By studying thousands medical malpractice settlements that were paid to
plaintiffs between 2005 and 2014, the New England Journal of Medicine
uncovered one unsettling truth: a slim percentage of doctors were responsible
for a disproportionately huge amount of
medical malpractice incidents. According to the statistical research, which relied heavily
on information from the United States National Practitioner Data Bank,
only 1% of doctors were involved with 32% of medical malpractice settlements.
The data also revealed that if a doctor committed medical malpractice once,
they would be far more likely to commit it again, increasing exponentially
as the errors occur. For physicians involved in six or more medical malpractice
claims – who made up 1.4% of all claims despite only being 0.2%
of all doctors – the risk of them committing medical malpractice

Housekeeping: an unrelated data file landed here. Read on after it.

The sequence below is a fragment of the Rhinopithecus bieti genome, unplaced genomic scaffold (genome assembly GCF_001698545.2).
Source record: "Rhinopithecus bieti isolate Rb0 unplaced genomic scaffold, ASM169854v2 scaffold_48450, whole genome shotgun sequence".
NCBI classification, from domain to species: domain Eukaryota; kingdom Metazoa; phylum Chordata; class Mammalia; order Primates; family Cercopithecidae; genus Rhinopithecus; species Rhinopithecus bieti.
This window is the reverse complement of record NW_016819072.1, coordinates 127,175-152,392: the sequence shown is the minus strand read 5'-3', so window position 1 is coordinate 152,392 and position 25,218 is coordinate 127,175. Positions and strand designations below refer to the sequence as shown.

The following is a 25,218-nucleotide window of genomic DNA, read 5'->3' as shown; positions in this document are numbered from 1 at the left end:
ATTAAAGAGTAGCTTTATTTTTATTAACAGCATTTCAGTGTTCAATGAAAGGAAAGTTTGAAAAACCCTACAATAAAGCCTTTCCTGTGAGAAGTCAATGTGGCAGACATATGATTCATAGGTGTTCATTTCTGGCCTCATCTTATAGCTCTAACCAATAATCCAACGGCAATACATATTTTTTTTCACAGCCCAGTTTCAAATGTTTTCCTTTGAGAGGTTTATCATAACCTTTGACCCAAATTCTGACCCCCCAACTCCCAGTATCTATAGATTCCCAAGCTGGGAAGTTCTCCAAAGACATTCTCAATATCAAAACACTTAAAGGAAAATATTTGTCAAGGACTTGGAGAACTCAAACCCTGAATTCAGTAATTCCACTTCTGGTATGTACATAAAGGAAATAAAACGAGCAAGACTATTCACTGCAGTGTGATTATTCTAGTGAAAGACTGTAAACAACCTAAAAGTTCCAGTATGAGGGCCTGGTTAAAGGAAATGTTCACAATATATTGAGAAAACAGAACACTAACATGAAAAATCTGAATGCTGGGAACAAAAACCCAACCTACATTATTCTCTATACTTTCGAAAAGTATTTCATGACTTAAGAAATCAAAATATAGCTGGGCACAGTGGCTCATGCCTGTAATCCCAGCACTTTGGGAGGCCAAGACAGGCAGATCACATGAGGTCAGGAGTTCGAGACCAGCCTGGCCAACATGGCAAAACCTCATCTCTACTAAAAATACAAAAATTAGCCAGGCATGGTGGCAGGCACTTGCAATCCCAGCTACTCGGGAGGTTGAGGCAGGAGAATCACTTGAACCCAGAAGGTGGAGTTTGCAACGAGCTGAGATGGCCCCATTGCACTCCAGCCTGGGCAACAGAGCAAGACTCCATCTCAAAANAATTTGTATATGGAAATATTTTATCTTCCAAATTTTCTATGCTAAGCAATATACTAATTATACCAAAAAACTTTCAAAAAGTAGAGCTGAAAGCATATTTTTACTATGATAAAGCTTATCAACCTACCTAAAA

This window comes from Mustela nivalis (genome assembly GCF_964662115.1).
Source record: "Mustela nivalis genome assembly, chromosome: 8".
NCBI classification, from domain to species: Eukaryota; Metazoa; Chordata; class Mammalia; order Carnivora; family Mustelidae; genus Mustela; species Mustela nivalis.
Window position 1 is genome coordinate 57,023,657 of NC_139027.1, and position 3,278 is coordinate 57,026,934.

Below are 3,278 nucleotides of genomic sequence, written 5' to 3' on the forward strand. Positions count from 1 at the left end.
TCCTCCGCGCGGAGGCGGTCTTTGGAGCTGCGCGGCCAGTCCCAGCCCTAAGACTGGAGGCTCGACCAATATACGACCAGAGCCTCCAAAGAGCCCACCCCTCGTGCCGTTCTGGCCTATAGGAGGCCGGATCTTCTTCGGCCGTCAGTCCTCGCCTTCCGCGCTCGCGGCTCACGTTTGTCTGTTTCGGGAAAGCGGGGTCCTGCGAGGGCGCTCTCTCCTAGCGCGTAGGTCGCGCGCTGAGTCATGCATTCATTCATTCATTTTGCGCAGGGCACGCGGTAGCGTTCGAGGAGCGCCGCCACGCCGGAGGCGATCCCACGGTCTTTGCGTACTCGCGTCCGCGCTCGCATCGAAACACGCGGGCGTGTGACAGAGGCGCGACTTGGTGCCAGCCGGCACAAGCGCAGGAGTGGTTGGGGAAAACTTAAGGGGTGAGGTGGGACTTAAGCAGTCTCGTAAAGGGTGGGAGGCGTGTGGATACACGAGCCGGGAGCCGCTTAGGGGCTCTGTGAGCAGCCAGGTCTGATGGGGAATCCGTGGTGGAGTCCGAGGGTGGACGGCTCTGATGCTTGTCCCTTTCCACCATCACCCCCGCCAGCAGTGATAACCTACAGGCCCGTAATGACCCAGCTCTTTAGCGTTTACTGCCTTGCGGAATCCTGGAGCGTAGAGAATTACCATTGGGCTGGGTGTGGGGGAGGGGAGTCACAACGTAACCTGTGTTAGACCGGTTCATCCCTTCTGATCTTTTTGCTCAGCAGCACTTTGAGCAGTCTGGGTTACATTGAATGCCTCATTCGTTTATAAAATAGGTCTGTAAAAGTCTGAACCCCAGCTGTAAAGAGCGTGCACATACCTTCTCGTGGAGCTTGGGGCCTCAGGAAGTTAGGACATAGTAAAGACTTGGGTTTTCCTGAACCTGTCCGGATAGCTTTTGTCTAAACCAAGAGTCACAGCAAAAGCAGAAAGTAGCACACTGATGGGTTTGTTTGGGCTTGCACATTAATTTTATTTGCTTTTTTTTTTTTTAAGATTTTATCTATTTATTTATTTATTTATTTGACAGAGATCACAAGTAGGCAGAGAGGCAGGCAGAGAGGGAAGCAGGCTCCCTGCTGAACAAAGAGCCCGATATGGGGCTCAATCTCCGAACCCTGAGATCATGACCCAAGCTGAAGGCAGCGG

yet again was 12x greater than someone who had only caused one error in
their career. Overall, the study paints a fairly clear picture that a
significant percentage of medical malpractice incidents should have been
entirely preventable, as the doctor who committed them had been erroneous
in the past.
Are Physicians Being Held Accountable?
Around 80% of the medical malpractice settlements used for the study involved
either patient death or serious injury. With such severe consequences
tied to so many cases, and so many cases linked to such a small percentage
of doctors, the question of how this was allowed to happen arises. It
would appear that physicians are not being held accountable for their mistakes.
The apparently-slackened approach to reprimanding and punishing negligent
doctors might be caused in part by how the cases are concluded. When a
doctor chooses to settle a medical malpractice lawsuit, they are not required
to specifically state that they admit to making an error. Instead, they
can decide to settle to “set it behind them and move on” but
never take blame. Without admittance of guilt, further investigations
or administrative penalties are hard to enforce or justify. In the end,
it causes doctors to remain in practice and remain a hazard to their patients.
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